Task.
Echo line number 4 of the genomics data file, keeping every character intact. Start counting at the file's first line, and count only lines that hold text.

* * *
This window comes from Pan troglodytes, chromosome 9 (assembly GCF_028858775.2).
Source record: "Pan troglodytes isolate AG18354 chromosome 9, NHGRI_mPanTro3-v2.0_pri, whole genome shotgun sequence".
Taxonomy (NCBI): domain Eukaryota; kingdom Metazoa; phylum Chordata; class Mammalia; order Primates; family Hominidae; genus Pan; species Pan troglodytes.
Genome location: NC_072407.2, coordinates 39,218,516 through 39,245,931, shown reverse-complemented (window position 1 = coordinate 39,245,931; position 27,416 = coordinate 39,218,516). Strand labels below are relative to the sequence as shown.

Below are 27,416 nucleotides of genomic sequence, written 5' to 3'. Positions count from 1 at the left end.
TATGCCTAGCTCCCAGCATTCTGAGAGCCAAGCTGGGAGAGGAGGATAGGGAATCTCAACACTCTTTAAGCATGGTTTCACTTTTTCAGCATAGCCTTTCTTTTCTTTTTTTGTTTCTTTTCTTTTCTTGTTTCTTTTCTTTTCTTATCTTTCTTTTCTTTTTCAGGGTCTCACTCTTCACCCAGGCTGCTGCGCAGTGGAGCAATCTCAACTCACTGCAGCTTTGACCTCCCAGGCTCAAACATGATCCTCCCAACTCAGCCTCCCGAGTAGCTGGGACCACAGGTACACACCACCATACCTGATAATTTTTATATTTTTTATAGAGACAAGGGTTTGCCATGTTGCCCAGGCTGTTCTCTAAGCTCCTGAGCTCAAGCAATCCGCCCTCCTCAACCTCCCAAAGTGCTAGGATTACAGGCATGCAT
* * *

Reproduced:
Genome location: NC_072407.2, coordinates 39,218,516 through 39,245,931, shown reverse-complemented (window position 1 = coordinate 39,245,931; position 27,416 = coordinate 39,218,516). Strand labels below are relative to the sequence as shown.